Earlier this month the American journey to inclusion, equality and justice suffered yet another instance of obstruction and resistance with Gov. Susana Martinez’s veto of legalization aimed to eradicate institutionalized racism (SB 269) beginning with state agencies.
The perspective, in regards to the existence and effects of race in both the state and the nation, held by Martinez and New Mexican conservatives along with many influenced by their leadership, is utterly amazing. It only works to heighten animosity. The task of undoing racism is not a task New Mexicans are incapable of accomplishing but rather undoing racism is a task New Mexicans are unwilling to do. This insistent denial and attitude of superiority is crippling any genuine progression of equality within humanity, specifically in these United States of America.
Martinez’s reasoning for the veto echoes the mindset of ministers opposed to civil rights protests in the 1960s that prompted Dr. Martin Luther King Jr. to pen these words:
“I have almost reached the regrettable conclusion that the Negro’s great stumbling block in the stride toward freedom is not the White Citizen’s Council-er or the Ku Klux Klanner, but the white moderate who is more devoted to “order” than to justice; who prefers a negative peace which is the absence of tension to a positive peace which is the presence of justice; who constantly says “I agree with you in the goal you seek, but I can’t agree with your methods of direct action;” who paternalistically feels he can set the timetable for another man’s freedom; who lives by the myth of time and who constantly advises the Negro to wait until a “more convenient season.”
This writer shares the belief that Gov. Susana Martinez’s veto of this legislation makes her appear committed to governing like a diagnosed controlling parent who is lost within an artificial reality coupled with the fanatic preservation of misconceived principles, policy, and ideology.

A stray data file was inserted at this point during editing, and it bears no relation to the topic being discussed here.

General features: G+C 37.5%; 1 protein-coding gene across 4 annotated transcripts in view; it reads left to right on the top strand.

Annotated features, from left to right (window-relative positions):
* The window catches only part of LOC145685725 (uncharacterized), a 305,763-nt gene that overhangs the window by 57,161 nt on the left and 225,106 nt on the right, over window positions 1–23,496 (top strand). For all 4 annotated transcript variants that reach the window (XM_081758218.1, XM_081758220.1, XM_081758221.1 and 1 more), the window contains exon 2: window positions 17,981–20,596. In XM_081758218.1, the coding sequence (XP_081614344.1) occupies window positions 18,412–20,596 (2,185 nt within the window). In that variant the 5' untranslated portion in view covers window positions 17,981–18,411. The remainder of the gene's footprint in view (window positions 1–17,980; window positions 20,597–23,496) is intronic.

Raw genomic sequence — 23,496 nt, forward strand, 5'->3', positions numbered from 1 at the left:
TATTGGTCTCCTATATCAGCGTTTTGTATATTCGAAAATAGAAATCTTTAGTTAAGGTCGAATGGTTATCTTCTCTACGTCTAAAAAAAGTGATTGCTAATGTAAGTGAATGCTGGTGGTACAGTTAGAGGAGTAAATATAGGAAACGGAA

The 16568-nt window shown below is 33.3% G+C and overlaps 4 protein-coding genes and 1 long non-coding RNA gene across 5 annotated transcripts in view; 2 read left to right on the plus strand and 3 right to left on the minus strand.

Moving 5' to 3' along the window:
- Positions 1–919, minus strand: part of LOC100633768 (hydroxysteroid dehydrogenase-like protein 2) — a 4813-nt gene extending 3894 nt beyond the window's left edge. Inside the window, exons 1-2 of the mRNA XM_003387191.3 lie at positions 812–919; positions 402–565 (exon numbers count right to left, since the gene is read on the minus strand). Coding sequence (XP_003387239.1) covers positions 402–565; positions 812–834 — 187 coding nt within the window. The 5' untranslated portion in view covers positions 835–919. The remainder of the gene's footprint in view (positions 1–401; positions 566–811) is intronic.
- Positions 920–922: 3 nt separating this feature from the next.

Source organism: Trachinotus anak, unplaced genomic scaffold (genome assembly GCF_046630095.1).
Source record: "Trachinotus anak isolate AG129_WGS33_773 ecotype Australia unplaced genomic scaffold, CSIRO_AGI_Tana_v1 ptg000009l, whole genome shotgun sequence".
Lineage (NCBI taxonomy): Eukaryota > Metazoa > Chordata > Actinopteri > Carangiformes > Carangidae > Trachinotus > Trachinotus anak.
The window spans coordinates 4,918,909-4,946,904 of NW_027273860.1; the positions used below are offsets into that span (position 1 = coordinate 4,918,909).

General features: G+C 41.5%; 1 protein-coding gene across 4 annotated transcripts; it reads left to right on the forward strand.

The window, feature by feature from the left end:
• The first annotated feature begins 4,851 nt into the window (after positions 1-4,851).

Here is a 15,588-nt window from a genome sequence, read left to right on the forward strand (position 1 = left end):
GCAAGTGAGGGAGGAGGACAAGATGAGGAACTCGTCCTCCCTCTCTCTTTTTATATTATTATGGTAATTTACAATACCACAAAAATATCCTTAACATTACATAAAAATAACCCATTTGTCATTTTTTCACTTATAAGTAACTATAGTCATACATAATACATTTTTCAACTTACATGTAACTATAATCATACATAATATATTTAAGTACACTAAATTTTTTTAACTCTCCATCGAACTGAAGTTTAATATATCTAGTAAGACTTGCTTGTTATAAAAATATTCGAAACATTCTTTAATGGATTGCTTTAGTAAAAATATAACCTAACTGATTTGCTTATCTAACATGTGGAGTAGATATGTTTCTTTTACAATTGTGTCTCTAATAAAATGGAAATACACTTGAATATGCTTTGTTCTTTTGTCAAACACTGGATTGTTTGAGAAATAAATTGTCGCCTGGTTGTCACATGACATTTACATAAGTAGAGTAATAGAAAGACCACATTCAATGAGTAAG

Elected officials should always proceed in a manner that reflects a knowledge of both the glorious and brutal history of this nation, specifically the injustice, discrimination and alienation committed against various ethnicities.
Martinez said the bill would put too much of a burden on state agencies “without any assurances that the bill would actually identify or reduce institutionalized racism in the workplace.” In Martinez’s statement there is no denial of the fact that racism is currently practiced within the state agencies operating throughout the state. Also, the governor’s statement delivers a vote of no confidence for the capacity of the administration and management of individual agencies to identify or reduce racism within their environments. These are not the words of a forward-thinking leader but words of leader seeking to conceal truth.
Gov. Martinez’s statement can be attributed to a narrative that conveys an absence of the racial bias present within the rest of the nation being replaced by a continuous culture fusion—New Mexico, the tri-culture state in America’s southwest where yes we can all get along. But for this narrative to be true would require an evolution from the caste system that this state was founded upon. Professor Roxanne Dunbar-Ortiz, in her book Roots of Resistance: A History of Land Tenure in New Mexico, chronicles how eight decades of Spanish colonialism upended Pueblo life. The colonialists brought enslaved Africans and Indians from Mexico, along with cattle and horses. The Spanish caste system had 32 degrees, with Indians on the bottom below Africans, according to Dunbar-Ortiz. This system of racial oppression as a tool of social control helped to lay the groundwork for future conflicts between colonized people in New Mexico.
Dunbar-Ortiz goes on to explain how the need to rescind the idea of racism and the Spanish caste system birthed New Mexico’s cultural myths in 1912. “The pervading racism bred by colonialism has tended to cloud the land issue in northern New Mexico, producing the view that it is a product of cultural differences rather than a product of basic economic processes within a capitalist society,” she wrote.
The narrative that Dunbar-Ortiz describes continues to drive the social behavior and politics of 2017 New Mexico. Undoing racism is not a task that New Mexicans are incapable of but rather a task that, by the governor’s own words, they unwilling to undertake in as it would be burdensome for the people of New Mexico to eradicate racism. I believe the burden the governor is referring to is an admission that the oppressors and instigators of race in New Mexico are Spanish colonialists.
And yet, she has the opportunity to prove me wrong.
Elder Michael Jefferson is a minister at Procession Ministries in Albuquerque.